Although this is a harsh and unfortunately not particularly surprising truth, what’s shocking to me is that everyone accepts it. I’ve had producers claim that we can’t cast an Asian man as a romantic lead because women “buy the stereotype” about penis size and wouldn’t find him attractive, while another script wouldn’t cast a young black woman as a concert pianist because it “doesn’t connect culturally”. Movies and TV, like sports, are something that can truly bring people and the fact that people in the industry buy into this idea is pretty depressing.
22. Celebrity’s Families Sell Them Out
A very well-known pop star’s uncle offering information on said pop star for cash. Everything from baby pictures and videos, to her whereabouts. You name it. It all had a price.
This happens more than you realize.
21. There Are Tons Of Exploitative Side Gigs
I can’t count the number of editors I know who shore up their income by teaching “advanced” editing techniques in a three-day weekend for $1,000. Those film classes are populated by movie fanatics, most of whom will never work in the industry. Have your script looked over by a professional script-reader. Get notes back on your script, like you would receive from a studio or executive. Polish your script, so it is a green-lightable script before you submit it. $150 for professional script reviewing. Voice acting class. $750 to learn to talk into a microphone. Good microphone technique is the “only” thing stopping you from a lucrative career in commercials and cartoons. Are you not getting the parts you know you should? You need better headshots ($$) than the ones you send out. A completely legitimate screenwriting contest, submit your script with a $40 entry fee. A prize (a couple bucks from each entry fee) is awarded to the best script. You should be an overnight success, for $1500 I can show you how to fix the one thing that is holding that up.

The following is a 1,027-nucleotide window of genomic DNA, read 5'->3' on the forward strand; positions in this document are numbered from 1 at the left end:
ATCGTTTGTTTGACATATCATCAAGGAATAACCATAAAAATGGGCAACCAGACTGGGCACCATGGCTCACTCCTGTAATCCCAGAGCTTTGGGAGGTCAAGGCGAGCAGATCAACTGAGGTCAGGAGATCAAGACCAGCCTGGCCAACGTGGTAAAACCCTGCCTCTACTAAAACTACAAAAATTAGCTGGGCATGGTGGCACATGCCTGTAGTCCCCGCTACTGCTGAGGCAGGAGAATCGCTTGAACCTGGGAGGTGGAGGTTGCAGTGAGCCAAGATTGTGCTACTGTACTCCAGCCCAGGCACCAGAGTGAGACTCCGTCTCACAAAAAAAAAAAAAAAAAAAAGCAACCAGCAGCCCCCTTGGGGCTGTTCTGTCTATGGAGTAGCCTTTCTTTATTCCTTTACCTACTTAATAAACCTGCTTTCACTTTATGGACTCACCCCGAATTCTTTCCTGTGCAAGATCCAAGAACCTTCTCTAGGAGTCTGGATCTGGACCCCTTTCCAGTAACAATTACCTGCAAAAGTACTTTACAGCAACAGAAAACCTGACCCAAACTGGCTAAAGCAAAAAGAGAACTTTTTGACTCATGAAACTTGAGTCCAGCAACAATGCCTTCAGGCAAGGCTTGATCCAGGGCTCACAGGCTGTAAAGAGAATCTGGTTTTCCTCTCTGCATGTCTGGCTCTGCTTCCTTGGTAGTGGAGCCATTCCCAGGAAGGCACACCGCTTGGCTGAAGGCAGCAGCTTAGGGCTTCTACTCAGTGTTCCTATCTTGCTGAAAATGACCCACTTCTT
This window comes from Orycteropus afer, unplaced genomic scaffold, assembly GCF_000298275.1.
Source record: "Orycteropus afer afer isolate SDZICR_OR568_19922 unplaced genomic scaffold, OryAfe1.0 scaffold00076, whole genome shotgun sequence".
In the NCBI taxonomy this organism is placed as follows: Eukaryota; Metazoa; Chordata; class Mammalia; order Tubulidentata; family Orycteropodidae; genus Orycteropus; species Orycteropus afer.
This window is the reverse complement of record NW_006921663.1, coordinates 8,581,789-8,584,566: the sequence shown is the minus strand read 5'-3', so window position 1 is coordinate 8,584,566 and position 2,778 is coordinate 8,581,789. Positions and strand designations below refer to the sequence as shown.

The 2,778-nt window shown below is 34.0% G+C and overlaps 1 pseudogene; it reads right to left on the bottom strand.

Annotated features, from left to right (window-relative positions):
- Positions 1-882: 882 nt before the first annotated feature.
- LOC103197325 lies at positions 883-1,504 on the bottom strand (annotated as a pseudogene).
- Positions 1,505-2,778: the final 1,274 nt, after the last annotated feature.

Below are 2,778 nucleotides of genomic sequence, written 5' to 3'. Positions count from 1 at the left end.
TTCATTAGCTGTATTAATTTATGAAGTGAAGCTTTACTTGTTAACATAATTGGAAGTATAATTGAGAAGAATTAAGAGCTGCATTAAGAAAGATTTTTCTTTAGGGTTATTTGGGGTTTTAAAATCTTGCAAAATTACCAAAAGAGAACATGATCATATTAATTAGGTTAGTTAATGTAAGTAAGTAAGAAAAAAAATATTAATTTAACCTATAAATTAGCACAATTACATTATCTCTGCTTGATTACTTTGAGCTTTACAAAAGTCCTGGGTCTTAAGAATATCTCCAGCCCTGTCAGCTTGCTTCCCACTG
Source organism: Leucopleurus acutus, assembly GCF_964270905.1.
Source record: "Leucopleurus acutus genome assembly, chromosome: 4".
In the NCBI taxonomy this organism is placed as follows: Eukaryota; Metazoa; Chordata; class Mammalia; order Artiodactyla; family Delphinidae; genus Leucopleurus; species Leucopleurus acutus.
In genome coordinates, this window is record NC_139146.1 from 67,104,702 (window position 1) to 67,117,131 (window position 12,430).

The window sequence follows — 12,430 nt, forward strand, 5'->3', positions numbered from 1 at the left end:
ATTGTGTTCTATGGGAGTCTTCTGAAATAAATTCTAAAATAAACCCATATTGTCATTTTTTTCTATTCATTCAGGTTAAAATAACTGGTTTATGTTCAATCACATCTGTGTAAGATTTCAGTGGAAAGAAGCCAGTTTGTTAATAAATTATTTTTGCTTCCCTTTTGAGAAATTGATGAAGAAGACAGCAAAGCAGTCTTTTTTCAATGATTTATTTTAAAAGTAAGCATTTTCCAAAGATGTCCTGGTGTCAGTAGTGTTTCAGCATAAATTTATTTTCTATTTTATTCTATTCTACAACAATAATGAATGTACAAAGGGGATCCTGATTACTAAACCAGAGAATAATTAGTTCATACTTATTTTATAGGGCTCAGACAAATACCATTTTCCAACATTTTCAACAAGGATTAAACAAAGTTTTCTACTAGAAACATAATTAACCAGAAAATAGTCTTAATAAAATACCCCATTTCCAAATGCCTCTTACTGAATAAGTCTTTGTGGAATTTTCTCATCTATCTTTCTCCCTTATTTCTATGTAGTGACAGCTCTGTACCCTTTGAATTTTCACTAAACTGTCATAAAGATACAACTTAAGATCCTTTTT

20. Safety Is No One’s Concern
It is stunning how little regard for personal health and safety of the cast and crew actually exists on a lot of sets. On set, time really truly is money, so things get pushed way farther than they should way too often. This is especially true for Indie or “guerilla” filmmakers. Add in the fact that a lot of these folks have very little experience with staged combat and prop weapons, things of that nature, and you have a recipe for disaster.
19. Live Studio Audiences Are Curated
I used to seat audience for a late show with a live audience. I would have to seat people by attractiveness. That is, attractive people to the front closer to the cameras, and less attractive in the back where they can’t be seen. This is done in all shows with an audience.
18. Artists Really Are Divas
Back in the ’90s when MTV played Music video and top artists were spending millions on their music video, I got called late in the day to come to help out a shoot that was going long into the night.